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Best podcast of the week: One woman’s quest to save our sex lives – with science | Podcasts




Picks of the week

The Evaporated
Widely available, episodes weekly from Monday

Jake Adelstein is one hell of a storyteller: TV drama Tokyo Vice (starting on BBC One this week) is based on the memoir about his time working as an American journalist reporting on Japan’s criminal underworld in the 90s. He continues to compel in this new series, which investigates the mysteries surrounding the 80,000 people reported missing in Japan every year, staring with the disappearance of his own accountant. Hollie Richardson

Come As You Are
Widely available, episodes weekly

Emily Nagoski knows a lot about the science of sex and she’s not afraid to share it. But it’s not all about the data; she’s keen to spread confidence, joy and pleasure, which is where this podcast begins. Why should you separate pleasure from sex? How can it make you feel alive? And what’s a “choregasm”? Hannah Verdier

Singer and artist Santigold hosts Noble Champions, a freeflowing interview show.
Singer and artist Santigold hosts Noble Champions, a freeflowing interview show. Photograph: Mark Metcalfe/Getty Images

Noble Champions
Spotify, episodes weekly
Santigold’s “modern day salon” welcomes guests including Questlove, Mos Def and Idris Elba. Much is covered in the free-flowing chats, from the commodification of art, spirituality and the definition of Black music to forgetting to pick the kids up from school. Santigold (above) is a warm and smart interviewer and is always happy to let her guests spill. HV

Gloriously Unready
Widely available, all episodes out now
Counsellor Josephine Hughes found herself “gloriously unready” when both her daughters came out as transgender, unbeknown to each other. Hughes is brutally honest and endlessly wise as she tells their story, outlining the moments that many parents face with so much love and support that she can’t fail to help others in the same situation. HV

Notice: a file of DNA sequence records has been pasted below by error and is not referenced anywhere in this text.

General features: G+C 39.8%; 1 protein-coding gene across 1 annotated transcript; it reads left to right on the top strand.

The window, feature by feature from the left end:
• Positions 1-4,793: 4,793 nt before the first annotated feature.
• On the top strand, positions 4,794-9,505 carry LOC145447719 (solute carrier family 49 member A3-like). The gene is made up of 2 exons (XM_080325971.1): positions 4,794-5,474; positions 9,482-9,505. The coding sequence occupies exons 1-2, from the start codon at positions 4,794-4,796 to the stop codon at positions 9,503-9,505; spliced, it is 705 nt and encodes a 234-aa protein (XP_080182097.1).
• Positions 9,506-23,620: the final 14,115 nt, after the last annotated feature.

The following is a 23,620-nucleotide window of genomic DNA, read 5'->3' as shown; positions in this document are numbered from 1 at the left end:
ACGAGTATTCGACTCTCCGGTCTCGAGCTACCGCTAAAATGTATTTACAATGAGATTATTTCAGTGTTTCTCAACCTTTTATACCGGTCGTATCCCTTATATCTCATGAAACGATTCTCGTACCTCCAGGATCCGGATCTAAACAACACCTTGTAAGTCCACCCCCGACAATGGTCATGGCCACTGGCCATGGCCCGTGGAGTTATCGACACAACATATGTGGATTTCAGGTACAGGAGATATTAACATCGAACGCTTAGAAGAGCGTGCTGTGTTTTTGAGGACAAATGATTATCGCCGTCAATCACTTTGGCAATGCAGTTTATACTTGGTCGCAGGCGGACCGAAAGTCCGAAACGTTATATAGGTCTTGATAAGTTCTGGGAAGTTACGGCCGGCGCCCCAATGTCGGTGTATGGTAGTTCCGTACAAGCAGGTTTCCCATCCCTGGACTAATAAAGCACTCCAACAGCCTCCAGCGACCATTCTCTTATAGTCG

The Emerald Triangle
Widely available, episodes weekly
Crooked City’s new podcast drops listeners right in the middle of the action with a man who finds his friend’s body in the Emerald Triangle, northern California’s marijuana-rich, hippy oasis. Journalist Sam Anderson hits the trail in true-crime podcast style to find that one of his schoolmates is accused of the murder. HV

There’s a podcast for that

Cameron Diaz, who gave up Hollywood, is one guest on Second Life, about the women who made drastic career changes for the better.
Cameron Diaz, who gave up Hollywood, is one guest on Second Life, about the women who made drastic career changes for the better. Photograph: Photo Credit: Gemma LaMana/Columbia Pictures/Allstar

This week, Charlie Lindlar chooses five of the best podcasts to help you make a positive life change, from a guide to living well alone to an interview show with women who nailed drastic career changes.

Journalist Francesca Specter’s podcast is all about understanding the “positive side of spending time alone”. The introverts among us may not need convincing of the importance of solitude, but reformed “extreme extrovert” Specter’s mission to help us make the most of it – she has a book by the same title – is a fascinating guide to an underexplored part of life. From the sterling debut episode with Alain de Botton to Felicity Cloake on the joy of solo dining, each week Specter simply interviews a guest on how they spend their alone time, and the revelations flow from there.

Second Life
A side project from Who What Wear’s Hillary Kerr, Second Life profiles prominent women who have made significant career changes, asking how they did it. Sure, we may not know much about pivoting from tech worker to media star like Aminatou Sow or giving up Hollywood for wellness like Cameron Diaz (or have much to say about life after fame as a teen reality star like The Hills’s Lauren Conrad), but there’s plenty to be inspired by in these women’s stories – and put into action to help write our own.

A Slight Change of Plans
How do you cope when massive change has instead been forced upon you? Flipping the script here is a show from prominent podcasting house Pushkin that teaches us how to respond to unexpected circumstances from divorce to bereavement to spending 140 days in captivity in North Korea. This show’s signature trait is combining personal stories with analysis from host Dr Maya Shankar, a behaviour expert by trade, on how and why humans react to change. Don’t just take our word for it: Slight Change was named Apple’s 2021’s best show of the year.

Help Me Be Me